Gambia deaths: Experts question safety norms after WHO alarm

Updated on Oct 08, 2022 05:03 AM IST

The WHO medical product alert on Wednesday evening was over four medicines – Promethazine Oral Solution, Kofexmalin Baby Cough Syrup, Makoff Baby Cough Syrup, and Magrip N Cold Syrup – made by the Indian firm Maiden Pharmaceuticals.

Thedeaths of 66 children in West Africa’s Gambia, possibly due to contaminated cough syrups manufactured by an Indian pharmaceutical company (Shutterstock)
Thedeaths of 66 children in West Africa’s Gambia, possibly due to contaminated cough syrups manufactured by an Indian pharmaceutical company (Shutterstock)
By, New Delhi

Thedeaths of 66 children in West Africa’s Gambia, possibly due to contaminated cough syrups manufactured by an Indian pharmaceutical company, have raised fresh questions over drug safety procedures and norms, experts said on Friday.

“Usually in such a scenario, the standard blame game starts between the central and state drugs regulatory authorities. State licensing authorities may have been issuing licences to manufacturers locally but that does not mean the central regulator has no role to play. There are gaps in the process that need to be plugged,” said a senior public health expert, who asked not to be named.

The World Health Organization (WHO) medical product alert on Wednesday evening was over four medicines – Promethazine Oral Solution, Kofexmalin Baby Cough Syrup, Makoff Baby Cough Syrup, and Magrip N Cold Syrup – made by the Indian firm Maiden Pharmaceuticals.

The state drugs controller, Food and Drugs Administration (FDA), told HT that all operations of the company, including its export, will remain suspended until the report of the collected samples arrive. (HT Illustration)
The state drugs controller, Food and Drugs Administration (FDA), told HT that all operations of the company, including its export, will remain suspended until the report of the collected samples arrive. (HT Illustration)

After the UN body’s alert potentially linking the medicines with acute kidney injuries among children, the Union health ministry issued a statement that the central drugs regulator was investigating the matter in collaboration with the state regulator. It added that the state regulator -- the drugs are produced in the firm’s Sonepat, Haryana facility -- issued the licence to the firm for export of these drugs.

“The State Drug Controller had given licences to the said company only for export of these four drugs… All these four drugs manufactured only for exports by Maiden Pharmaceuticals Limited are not licensed for manufacture and sale in India,” the Union government said in a statement.

The government also clarified that the medicines were not given permission for sale in India.

The state drugs controller, Food and Drugs Administration (FDA), told HT that all operations of the company, including its export, will remain suspended until the report of the collected samples arrive.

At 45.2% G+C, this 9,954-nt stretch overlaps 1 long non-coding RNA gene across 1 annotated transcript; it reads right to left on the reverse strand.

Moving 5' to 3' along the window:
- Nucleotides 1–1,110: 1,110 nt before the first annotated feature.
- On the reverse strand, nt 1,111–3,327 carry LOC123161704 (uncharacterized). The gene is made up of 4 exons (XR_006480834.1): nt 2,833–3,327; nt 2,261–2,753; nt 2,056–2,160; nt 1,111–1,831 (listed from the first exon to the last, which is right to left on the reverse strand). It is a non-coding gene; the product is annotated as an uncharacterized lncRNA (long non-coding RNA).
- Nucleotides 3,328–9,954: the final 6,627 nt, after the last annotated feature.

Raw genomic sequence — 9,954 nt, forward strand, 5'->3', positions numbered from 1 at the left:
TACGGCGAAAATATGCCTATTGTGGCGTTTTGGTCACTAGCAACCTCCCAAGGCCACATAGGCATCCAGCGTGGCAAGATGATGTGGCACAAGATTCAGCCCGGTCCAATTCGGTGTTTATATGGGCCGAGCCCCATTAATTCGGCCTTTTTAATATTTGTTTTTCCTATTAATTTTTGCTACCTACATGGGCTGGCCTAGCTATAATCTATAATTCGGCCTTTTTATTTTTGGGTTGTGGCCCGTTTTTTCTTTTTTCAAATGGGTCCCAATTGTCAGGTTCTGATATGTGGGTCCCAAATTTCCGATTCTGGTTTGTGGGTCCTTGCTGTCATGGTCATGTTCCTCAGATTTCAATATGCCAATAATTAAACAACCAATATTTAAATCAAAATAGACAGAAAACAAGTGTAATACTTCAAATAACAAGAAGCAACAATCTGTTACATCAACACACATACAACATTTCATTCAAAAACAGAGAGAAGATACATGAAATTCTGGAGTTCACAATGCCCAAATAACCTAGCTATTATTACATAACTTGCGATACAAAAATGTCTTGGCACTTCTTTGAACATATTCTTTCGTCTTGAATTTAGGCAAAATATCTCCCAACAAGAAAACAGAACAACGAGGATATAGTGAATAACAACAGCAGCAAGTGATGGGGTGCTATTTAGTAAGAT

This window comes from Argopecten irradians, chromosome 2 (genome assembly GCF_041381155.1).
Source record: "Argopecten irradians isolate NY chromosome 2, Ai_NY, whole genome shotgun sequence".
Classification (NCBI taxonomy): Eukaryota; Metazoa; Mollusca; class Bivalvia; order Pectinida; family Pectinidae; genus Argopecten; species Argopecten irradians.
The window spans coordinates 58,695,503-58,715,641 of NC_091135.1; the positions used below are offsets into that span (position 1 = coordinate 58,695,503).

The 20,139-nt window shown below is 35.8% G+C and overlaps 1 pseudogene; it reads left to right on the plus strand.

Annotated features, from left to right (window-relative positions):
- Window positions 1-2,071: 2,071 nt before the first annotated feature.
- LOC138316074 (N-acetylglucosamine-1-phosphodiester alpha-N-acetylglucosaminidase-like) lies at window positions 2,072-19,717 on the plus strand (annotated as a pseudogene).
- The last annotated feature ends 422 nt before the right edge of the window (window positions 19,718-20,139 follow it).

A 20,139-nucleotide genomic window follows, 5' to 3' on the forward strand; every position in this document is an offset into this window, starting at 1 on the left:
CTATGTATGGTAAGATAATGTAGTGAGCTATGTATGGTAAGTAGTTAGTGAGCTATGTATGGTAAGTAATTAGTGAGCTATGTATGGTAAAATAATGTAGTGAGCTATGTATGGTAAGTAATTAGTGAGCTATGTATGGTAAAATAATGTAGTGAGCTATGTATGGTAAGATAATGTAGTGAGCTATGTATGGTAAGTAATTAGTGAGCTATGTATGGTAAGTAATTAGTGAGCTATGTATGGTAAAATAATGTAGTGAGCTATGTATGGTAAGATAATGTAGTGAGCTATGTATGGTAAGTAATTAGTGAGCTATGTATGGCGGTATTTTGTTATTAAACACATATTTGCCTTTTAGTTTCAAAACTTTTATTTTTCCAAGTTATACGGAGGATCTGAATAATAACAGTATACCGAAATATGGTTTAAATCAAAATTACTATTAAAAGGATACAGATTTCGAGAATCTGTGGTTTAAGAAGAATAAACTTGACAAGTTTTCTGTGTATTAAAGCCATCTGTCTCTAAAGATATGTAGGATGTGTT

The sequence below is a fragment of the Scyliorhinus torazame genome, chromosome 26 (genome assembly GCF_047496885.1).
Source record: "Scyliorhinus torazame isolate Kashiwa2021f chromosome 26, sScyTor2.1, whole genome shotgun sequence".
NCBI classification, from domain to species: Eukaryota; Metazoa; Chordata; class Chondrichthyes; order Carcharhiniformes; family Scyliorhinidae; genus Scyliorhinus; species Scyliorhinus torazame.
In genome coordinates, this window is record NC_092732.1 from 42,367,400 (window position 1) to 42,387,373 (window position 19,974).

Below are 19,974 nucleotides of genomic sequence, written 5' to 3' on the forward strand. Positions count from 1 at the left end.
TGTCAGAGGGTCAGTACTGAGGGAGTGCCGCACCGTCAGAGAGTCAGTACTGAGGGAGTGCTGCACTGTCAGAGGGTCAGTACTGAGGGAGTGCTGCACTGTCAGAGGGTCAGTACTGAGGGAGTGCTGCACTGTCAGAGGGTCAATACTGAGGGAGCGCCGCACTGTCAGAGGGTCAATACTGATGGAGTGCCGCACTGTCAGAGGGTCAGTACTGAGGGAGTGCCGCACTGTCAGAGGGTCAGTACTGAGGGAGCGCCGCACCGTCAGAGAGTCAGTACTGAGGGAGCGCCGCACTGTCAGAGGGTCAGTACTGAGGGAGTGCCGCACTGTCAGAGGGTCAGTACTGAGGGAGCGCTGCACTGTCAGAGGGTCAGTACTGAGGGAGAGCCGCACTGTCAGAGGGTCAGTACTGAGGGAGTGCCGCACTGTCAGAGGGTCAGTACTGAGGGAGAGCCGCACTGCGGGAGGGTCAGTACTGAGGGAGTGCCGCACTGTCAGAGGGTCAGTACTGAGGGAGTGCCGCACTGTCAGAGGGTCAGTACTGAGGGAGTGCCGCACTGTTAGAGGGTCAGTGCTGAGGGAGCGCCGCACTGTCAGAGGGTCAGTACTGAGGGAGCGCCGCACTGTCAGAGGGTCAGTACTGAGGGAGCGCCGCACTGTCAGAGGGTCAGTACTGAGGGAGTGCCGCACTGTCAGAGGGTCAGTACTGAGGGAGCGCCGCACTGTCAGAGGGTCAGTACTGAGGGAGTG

“The government will take action only after the Central Drugs Laboratory report comes,” said Manmohan Taneja.

Some experts pointed out on Friday that the company’s track record has not been clean, and sought to know why no one paid attention to that.

In 2005, a drugs inspector from Kerala filed for prosecution against the company, for which in 2017 a first-class judicial magistrate’s court in the state fined it; it was one of the 39 companies blacklisted by Vietnam for violation of quality control and drug regulations; the Bihar government also black-listed it in 2011 for substandard drugs.

“The company was certified by the CDSCO through the Certificate of Pharmaceutical Product process to assure overseas buyers that the company is compliant with the requisite standards. With this kind of track record, on what basis was the certificate issued?” asked Dinesh Thakur, a senior public health activist working to ensure quality drug supply.

“We are trying to find out with the buyer (in Gambia) and all that what has happened exactly. We are not selling anything in India,” said Naresh Kumar Goyal of Maiden Pharmaceuticals to Reuters news agency.

Some experts questioned whether Indian regulatory authorities were equipped to regulate manufacturing, sale, or distribution.

“There are not enough drug inspectors in the country to conduct as many inspections as is ideally required in such as vast set-up, there are not an adequate number of laboratories to test the samples in time if all the samples that should be lifted for testing are picked up, among other logistical issues that create a problem; even though with our limited resources, our regulators are trying to do the best they can,” said Subhash Mandal, regulatory affairs expert, Indian Pharma Association.

It will be a few days before the results of the samples taken at the manufacturing unit come, and the Indian drugs regulator is also awaiting a further detailed analysis by WHO experts, including the exact one-to-one causal relation of death, to chart the further course of action.

“As a robust national regulatory authority, CDSCO has requested WHO to share at the earliest with it the report on establishment of causal relation to death with the medical products in question, etc,” said the government.

Experts say it could be too early to blame anyone as the investigation is on.

“Till such time the investigation is over, it will not be prudent to pin the blame on anyone. It has not been established yet who is responsible for the deaths of these children. It will make sense to wait for the investigation to be over,” said Mandal.

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  • ABOUT THE AUTHOR

    Rhythma Kaul works as an assistant editor at Hindustan Times. She covers health and related topics, including ministry of health and family welfare, government of India.

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